It's Year 11 of a war over will left by singer James Brown

Not a cent has gone to any of the beneficiaries of the late singer James Brown's will, who include underprivileged children in Georgia and South Carolina. PHOTO: NYTIMES

NEW YORK - It seems fair to say, 11 years after James Brown's death, that his estate planning has failed in its major mission: to distribute his wealth efficiently.

Not a cent has gone to any of the beneficiaries of his will, who include underprivileged children in Georgia and South Carolina.

But as a petri dish for cultivating legal disputes, Brown's will may have few rivals.

More than a dozen lawsuits related to the estate have been filed since he died in 2006, including one filed last month.

In that case, nine of Brown's children and grandchildren are suing the estate's administrator and Brown's widow Tommie Ray Hynie, asserting that she made "illegal backroom agreements" with the estate involving copyrights for songs Brown wrote.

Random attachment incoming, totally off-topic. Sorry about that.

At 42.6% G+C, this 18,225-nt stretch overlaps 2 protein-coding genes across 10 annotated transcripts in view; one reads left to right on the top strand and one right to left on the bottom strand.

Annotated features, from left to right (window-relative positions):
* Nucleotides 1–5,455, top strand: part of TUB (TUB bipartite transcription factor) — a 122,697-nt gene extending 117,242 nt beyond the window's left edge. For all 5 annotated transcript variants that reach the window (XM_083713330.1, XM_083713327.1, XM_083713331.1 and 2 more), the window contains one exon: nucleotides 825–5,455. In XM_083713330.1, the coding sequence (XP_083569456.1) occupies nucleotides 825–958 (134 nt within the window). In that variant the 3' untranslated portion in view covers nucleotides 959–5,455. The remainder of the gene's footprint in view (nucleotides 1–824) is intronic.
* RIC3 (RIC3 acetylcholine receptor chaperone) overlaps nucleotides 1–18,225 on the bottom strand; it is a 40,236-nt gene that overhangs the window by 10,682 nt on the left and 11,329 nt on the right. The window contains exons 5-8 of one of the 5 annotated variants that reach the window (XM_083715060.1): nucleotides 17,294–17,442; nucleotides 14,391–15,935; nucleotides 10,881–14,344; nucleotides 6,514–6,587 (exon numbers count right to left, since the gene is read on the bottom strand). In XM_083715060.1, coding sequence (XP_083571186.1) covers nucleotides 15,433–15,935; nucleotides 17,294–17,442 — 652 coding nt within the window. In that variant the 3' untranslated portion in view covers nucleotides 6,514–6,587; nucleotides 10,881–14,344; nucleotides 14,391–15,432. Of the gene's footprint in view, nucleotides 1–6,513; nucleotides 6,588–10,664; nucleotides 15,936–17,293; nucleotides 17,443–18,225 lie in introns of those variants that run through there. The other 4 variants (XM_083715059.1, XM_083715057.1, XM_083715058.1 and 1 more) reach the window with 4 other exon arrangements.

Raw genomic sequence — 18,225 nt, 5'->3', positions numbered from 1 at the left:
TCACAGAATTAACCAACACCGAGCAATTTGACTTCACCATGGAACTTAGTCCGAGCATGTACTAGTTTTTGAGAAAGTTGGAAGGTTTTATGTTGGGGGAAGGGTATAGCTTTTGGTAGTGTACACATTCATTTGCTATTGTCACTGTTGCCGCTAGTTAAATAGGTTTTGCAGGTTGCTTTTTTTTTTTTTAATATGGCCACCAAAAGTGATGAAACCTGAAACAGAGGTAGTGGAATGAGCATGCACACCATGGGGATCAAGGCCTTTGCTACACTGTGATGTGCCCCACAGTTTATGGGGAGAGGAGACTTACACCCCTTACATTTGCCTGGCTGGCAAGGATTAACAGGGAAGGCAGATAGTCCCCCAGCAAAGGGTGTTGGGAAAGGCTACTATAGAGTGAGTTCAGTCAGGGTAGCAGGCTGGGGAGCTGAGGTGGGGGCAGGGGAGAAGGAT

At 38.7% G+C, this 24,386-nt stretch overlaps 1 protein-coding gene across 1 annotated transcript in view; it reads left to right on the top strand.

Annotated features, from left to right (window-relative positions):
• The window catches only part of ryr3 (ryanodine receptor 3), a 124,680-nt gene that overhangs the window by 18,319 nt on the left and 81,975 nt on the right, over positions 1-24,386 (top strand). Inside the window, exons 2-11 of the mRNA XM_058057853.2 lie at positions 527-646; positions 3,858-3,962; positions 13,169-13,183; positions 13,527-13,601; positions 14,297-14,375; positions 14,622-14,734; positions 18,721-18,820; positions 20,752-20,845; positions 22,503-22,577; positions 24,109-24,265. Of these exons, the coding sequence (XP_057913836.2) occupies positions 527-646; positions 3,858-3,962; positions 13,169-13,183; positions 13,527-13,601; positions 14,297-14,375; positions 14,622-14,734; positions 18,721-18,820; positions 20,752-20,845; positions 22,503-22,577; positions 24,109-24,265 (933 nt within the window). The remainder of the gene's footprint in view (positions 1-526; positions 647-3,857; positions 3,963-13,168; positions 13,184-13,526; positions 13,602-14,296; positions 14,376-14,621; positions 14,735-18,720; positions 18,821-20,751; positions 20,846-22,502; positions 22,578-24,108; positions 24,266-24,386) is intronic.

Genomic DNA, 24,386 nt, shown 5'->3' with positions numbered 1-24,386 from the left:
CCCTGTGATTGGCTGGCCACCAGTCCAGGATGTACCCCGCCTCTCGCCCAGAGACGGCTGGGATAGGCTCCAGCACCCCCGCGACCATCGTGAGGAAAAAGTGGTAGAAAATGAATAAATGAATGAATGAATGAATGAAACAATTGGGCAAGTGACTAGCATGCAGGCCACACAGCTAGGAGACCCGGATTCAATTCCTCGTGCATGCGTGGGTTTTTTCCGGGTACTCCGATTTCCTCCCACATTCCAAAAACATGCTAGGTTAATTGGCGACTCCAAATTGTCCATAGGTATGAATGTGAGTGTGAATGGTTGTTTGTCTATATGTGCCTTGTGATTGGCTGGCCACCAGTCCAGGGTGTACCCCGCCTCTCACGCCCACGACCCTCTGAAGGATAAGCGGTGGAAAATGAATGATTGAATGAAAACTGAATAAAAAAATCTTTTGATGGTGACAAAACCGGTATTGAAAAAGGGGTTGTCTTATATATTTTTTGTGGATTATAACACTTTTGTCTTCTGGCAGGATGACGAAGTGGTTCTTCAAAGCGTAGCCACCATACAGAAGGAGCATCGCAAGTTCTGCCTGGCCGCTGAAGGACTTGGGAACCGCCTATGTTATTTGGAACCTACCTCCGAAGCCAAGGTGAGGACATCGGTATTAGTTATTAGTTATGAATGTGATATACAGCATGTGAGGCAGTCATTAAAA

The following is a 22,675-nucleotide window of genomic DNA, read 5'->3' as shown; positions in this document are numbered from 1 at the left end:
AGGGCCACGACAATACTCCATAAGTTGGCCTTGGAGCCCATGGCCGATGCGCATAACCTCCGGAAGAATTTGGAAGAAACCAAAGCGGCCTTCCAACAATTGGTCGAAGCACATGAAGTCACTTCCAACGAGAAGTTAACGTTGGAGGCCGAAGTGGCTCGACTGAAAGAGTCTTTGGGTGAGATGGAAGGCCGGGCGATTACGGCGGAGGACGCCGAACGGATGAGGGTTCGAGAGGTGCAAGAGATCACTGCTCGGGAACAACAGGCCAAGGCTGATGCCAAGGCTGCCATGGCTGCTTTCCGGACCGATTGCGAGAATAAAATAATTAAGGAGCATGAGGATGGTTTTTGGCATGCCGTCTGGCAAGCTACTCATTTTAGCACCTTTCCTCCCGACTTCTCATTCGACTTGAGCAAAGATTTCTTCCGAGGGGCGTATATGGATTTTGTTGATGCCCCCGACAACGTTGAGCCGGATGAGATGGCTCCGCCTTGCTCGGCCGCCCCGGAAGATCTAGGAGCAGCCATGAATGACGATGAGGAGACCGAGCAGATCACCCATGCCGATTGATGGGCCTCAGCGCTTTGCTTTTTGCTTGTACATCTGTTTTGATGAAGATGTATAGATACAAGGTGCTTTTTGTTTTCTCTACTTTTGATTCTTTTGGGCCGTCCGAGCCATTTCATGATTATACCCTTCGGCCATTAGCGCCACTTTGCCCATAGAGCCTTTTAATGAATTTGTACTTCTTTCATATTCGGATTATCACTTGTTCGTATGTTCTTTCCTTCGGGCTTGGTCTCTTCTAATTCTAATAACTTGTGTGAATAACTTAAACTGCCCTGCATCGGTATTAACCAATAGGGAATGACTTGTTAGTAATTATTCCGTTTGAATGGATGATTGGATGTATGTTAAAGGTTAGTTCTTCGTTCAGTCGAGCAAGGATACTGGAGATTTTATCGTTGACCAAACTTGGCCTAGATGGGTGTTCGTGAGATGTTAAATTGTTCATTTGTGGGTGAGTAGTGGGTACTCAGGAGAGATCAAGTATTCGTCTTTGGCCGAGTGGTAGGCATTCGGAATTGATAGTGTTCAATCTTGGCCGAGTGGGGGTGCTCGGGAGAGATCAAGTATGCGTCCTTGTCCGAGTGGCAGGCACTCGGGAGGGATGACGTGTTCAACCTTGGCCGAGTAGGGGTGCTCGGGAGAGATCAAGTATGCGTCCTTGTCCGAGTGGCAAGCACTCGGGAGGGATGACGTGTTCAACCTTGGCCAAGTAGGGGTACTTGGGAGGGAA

Another lawsuit challenges whether she actually ever was his wife.

Brown's life as the Godfather of Soul was a bit messy too, marked by divorce; estrangement from some of his children; and arrests on drug, weapons and domestic violence charges.

That kind of instability fed, in part, the first effort to overturn the will, in which several of his children and grandchildren said his drug problems had prevented him from making sound decisions about his estate.

The will had set aside US$2 million (S$4 million) to underwrite scholarships for the grandchildren, and it gave his costumes and other household effects to the six children he recognised, a bequest thought to be worth perhaps another US$2 million.

But the bulk of the estate was to be given over to the I Feel Good Trust, which he set up to distribute scholarships for children from South Carolina, where he was born, and Georgia, where he lived for much of his life.

After the will was challenged, the South Carolina attorney general Henry McMaster, who is now the governor, proposed a settlement: Brown's children and grandchildren would receive a quarter of the estate and Ms Hynie would receive another quarter.

But the state's Supreme Court overturned the settlement, arguing that the move amounted to a "total dismemberment of Brown's carefully crafted estate plan".

The value of the estate itself also remains very much a matter of debate. The administrators of the estate have suggested in court papers that it could be worth less than US$5 million but others have given estimates as high as US$100 million.

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